I'm not sorry at all that my attitude toward the lazy and entitled is harsher than yours. You mock my 200 (it's likely quite a bit higher, but it doesn't really matter. I've been doing it ~ 10 years) installs of GNU/Linux on the boxes of people that would otherwise still be suffering Windows. Lol - get there, support them, and either put up with what I now ignore or don't. The choice is yours. But know this, if you can't learn a thing then why bother? If you can't actually use your brain then, really - why bother? Are you comfortable making excuses for lameness? Honestly?

I just read some more of your post -- I gotta laugh because you sound so very young. Don't use GNU/Linux if you don't want to. Who is forcing you to do it? It sounds like Windows, and everything it entails, is right for you. STAY WITH IT and stop wasting everyone's time.


This is why windoze will

Anonymous's picture

This is why windoze will continue to persist long after it should have been buried. When one windoze user has a problem, NO MATTER HOW MINOR, other users jump in and help out enthusiastically. Whether you choose to respond constructively or not is your choice. You can respond to the request for help or you can be a complete ASSHOLE and insult people. Again it boils down to choice. ASSHOLES like yourself get a deep sense of satisfaction in thwarting others, and retarding any progress a person may make. I have bought several expensive books just to learn how to truly learn to use Linux to full effect. It's funny how someone like you wouldn't help another user, but will expend the necessary energy to insult and degrade them. Oh, and did i mention that YOU ARE AN ASSHOLE

This is why windoze will

Anonymous's picture

This is why windoze will continue to persist long after it should have been buried. When one windoze user has a problem, NO MATTER HOW MINOR, other users jump in and help out enthusiastically. Whether you choose to respond constructively or not is your choice. You can respond to the request for help or you can be a complete ASSHOLE and insult people. Again it boils down to choice. ASSHOLES like yourself get a deep sense of satisfaction in thwarting others, and retarding any progress a person may make. I have bought several expensive books just to learn how to truly learn to use Linux to full effect. It's funny how someone like you wouldn't help another user, but will expend the necessary energy to insult and degrade them. Oh, and did i mention that YOU ARE AN ASSHOLE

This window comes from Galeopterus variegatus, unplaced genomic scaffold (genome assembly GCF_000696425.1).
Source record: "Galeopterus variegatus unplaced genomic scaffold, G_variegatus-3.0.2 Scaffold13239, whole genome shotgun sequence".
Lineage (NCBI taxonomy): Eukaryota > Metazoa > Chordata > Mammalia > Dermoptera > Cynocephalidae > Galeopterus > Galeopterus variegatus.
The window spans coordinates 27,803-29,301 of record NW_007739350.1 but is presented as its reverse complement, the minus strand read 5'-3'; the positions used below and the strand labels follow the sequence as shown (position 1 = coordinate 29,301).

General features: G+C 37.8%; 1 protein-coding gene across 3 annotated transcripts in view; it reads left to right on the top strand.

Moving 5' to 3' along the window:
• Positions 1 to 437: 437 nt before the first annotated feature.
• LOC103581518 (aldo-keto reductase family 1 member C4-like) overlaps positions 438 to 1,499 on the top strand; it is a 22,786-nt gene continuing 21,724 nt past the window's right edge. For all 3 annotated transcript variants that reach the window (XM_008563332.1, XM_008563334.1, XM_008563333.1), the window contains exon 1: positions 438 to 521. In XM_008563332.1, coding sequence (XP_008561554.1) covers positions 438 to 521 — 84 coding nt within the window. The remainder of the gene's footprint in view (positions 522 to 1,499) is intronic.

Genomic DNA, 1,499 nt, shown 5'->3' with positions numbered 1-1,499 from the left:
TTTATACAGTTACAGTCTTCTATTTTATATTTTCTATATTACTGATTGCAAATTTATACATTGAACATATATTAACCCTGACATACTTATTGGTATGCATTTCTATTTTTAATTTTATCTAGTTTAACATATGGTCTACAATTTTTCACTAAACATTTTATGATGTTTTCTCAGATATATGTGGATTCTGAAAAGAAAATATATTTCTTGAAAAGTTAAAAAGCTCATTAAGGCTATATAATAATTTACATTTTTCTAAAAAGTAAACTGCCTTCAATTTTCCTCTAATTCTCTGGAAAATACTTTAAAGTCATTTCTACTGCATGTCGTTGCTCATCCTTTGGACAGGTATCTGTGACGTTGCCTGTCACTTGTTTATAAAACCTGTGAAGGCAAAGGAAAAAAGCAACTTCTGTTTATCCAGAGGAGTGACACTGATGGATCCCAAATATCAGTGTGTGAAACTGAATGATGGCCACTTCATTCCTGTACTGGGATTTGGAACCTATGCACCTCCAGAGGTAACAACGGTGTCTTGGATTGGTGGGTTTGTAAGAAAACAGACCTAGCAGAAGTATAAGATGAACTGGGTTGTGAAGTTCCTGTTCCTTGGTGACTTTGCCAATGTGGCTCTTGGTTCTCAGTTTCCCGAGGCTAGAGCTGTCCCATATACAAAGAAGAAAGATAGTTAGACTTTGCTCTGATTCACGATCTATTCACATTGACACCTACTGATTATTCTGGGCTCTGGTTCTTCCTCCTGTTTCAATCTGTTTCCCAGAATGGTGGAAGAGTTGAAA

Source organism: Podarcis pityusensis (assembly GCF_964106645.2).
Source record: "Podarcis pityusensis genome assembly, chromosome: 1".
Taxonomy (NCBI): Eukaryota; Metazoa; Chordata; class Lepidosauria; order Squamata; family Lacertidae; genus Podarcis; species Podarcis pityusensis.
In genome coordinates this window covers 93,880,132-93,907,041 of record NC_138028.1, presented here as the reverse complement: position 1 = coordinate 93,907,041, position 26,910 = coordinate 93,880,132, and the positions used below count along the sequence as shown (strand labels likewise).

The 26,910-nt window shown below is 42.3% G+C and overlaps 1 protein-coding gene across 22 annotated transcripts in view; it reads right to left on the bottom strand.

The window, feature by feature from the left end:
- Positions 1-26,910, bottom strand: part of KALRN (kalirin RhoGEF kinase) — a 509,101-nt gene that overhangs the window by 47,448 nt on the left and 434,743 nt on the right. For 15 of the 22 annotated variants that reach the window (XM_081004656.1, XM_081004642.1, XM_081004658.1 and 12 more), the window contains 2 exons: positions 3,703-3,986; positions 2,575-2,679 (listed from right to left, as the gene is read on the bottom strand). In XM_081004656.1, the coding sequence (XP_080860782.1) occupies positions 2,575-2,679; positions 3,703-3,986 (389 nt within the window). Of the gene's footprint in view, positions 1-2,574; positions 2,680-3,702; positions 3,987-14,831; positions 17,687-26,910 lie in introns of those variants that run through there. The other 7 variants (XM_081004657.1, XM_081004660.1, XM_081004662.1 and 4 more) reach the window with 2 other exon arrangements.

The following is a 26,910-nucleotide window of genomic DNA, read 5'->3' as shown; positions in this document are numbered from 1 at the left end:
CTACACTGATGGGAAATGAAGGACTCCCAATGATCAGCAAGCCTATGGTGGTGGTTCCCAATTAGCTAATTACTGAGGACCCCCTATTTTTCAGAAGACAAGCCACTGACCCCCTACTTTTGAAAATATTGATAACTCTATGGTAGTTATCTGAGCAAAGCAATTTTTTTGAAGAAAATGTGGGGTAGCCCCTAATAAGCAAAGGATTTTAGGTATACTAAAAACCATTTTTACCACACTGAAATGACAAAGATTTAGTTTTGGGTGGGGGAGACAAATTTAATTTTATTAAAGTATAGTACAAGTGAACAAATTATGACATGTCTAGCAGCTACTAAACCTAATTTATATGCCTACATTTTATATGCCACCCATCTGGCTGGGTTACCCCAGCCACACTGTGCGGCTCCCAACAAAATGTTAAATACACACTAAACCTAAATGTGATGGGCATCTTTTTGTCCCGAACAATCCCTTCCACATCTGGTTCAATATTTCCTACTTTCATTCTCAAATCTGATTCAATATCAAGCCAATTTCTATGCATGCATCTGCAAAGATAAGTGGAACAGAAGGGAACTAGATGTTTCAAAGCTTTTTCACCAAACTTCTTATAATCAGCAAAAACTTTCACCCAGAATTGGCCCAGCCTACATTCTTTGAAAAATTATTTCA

I see your frustration,

Chase Crum's picture

I see your frustration, honestly. I think I can offer a different perspective.

what *I* am suggesting is that when you're in the forums or IRC (commonly referred to as the place to get help) and you're in a position where you can help and desire not to, just be kind. Don't unleash a rant like yours on someone who may honestly just be looking for pointers. if you don't want to help, don't. No one is demanding you do anything. If you were in a police uniform, and I needed assistance, I would assume you were the person to ask. You're in a place where people look for help. You are easily mistaken for a helpful person. If you'd rather not be that person, I'm ok with that. I won't even ask that you not be there in the first place. I would instead ask that if you'd rather not use your time to help, just don't. Be nice, but don't.

Chase Crum is the IT Infrastructure Manager for Voicenation and a self-proclaimed Linux FANATIC.

I do and I don't

BK's picture

Chase, I'm speaking for more than myself. 'Course, I'm nobody's advocate. I am kind in forums, if I bother. I am kind to the point where I realize it's just another freeloader not following directions, not bothering with effort, just demanding this and demanding that. Then I no longer respond. Or, I don't offer up anything because it's clear it won't matter anyway.